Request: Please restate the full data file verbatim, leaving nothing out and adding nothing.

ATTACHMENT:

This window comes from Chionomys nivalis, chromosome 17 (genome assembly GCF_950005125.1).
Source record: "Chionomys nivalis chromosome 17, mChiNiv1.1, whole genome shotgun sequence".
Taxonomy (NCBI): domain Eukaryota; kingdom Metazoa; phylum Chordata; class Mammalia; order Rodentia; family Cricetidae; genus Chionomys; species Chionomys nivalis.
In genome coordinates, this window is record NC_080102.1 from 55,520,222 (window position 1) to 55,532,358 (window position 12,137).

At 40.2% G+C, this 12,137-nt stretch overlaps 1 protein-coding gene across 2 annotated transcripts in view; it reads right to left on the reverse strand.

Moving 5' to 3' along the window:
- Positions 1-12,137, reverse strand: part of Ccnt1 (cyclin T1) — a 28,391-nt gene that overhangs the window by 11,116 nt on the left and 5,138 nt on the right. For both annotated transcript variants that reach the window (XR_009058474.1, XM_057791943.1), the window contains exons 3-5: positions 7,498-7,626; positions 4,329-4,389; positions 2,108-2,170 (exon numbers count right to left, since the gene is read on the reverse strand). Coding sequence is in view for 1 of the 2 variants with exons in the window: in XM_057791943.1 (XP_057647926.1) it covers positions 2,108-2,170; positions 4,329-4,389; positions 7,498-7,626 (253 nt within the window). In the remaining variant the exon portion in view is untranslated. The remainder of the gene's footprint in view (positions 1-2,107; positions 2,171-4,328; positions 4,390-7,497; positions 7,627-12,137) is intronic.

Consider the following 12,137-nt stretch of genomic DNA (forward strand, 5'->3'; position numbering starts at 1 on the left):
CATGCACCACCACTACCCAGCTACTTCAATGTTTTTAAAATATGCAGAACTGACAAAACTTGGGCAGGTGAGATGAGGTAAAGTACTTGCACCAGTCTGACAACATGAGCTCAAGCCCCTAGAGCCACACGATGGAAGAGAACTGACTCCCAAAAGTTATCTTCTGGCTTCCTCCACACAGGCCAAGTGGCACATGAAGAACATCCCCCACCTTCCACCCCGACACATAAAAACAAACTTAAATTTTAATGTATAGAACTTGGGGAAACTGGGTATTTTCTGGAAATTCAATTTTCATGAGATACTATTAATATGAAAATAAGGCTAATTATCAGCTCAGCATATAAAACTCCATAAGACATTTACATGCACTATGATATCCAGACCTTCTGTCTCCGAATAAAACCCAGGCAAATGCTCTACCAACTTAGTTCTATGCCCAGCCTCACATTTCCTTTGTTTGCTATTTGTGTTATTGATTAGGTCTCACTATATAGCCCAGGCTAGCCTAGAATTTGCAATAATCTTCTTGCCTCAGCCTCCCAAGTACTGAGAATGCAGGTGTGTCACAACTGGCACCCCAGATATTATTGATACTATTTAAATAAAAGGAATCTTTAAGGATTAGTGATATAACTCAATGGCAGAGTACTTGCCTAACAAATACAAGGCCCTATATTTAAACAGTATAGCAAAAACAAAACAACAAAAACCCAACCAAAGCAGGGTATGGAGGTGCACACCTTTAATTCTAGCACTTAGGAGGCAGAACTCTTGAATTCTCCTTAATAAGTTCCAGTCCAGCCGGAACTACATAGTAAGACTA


This window comes from Chionomys nivalis, chromosome 17 (genome assembly GCF_950005125.1).
Source record: "Chionomys nivalis chromosome 17, mChiNiv1.1, whole genome shotgun sequence".
Taxonomy (NCBI): domain Eukaryota; kingdom Metazoa; phylum Chordata; class Mammalia; order Rodentia; family Cricetidae; genus Chionomys; species Chionomys nivalis.
In genome coordinates, this window is record NC_080102.1 from 55,520,222 (window position 1) to 55,532,358 (window position 12,137).

At 40.2% G+C, this 12,137-nt stretch overlaps 1 protein-coding gene across 2 annotated transcripts in view; it reads right to left on the reverse strand.

Moving 5' to 3' along the window:
- Positions 1-12,137, reverse strand: part of Ccnt1 (cyclin T1) — a 28,391-nt gene that overhangs the window by 11,116 nt on the left and 5,138 nt on the right. For both annotated transcript variants that reach the window (XR_009058474.1, XM_057791943.1), the window contains exons 3-5: positions 7,498-7,626; positions 4,329-4,389; positions 2,108-2,170 (exon numbers count right to left, since the gene is read on the reverse strand). Coding sequence is in view for 1 of the 2 variants with exons in the window: in XM_057791943.1 (XP_057647926.1) it covers positions 2,108-2,170; positions 4,329-4,389; positions 7,498-7,626 (253 nt within the window). In the remaining variant the exon portion in view is untranslated. The remainder of the gene's footprint in view (positions 1-2,107; positions 2,171-4,328; positions 4,390-7,497; positions 7,627-12,137) is intronic.

Consider the following 12,137-nt stretch of genomic DNA (forward strand, 5'->3'; position numbering starts at 1 on the left):
CATGCACCACCACTACCCAGCTACTTCAATGTTTTTAAAATATGCAGAACTGACAAAACTTGGGCAGGTGAGATGAGGTAAAGTACTTGCACCAGTCTGACAACATGAGCTCAAGCCCCTAGAGCCACACGATGGAAGAGAACTGACTCCCAAAAGTTATCTTCTGGCTTCCTCCACACAGGCCAAGTGGCACATGAAGAACATCCCCCACCTTCCACCCCGACACATAAAAACAAACTTAAATTTTAATGTATAGAACTTGGGGAAACTGGGTATTTTCTGGAAATTCAATTTTCATGAGATACTATTAATATGAAAATAAGGCTAATTATCAGCTCAGCATATAAAACTCCATAAGACATTTACATGCACTATGATATCCAGACCTTCTGTCTCCGAATAAAACCCAGGCAAATGCTCTACCAACTTAGTTCTATGCCCAGCCTCACATTTCCTTTGTTTGCTATTTGTGTTATTGATTAGGTCTCACTATATAGCCCAGGCTAGCCTAGAATTTGCAATAATCTTCTTGCCTCAGCCTCCCAAGTACTGAGAATGCAGGTGTGTCACAACTGGCACCCCAGATATTATTGATACTATTTAAATAAAAGGAATCTTTAAGGATTAGTGATATAACTCAATGGCAGAGTACTTGCCTAACAAATACAAGGCCCTATATTTAAACAGTATAGCAAAAACAAAACAACAAAAACCCAACCAAAGCAGGGTATGGAGGTGCACACCTTTAATTCTAGCACTTAGGAGGCAGAACTCTTGAATTCTCCTTAATAAGTTCCAGTCCAGCCGGAACTACATAGTAAGACTA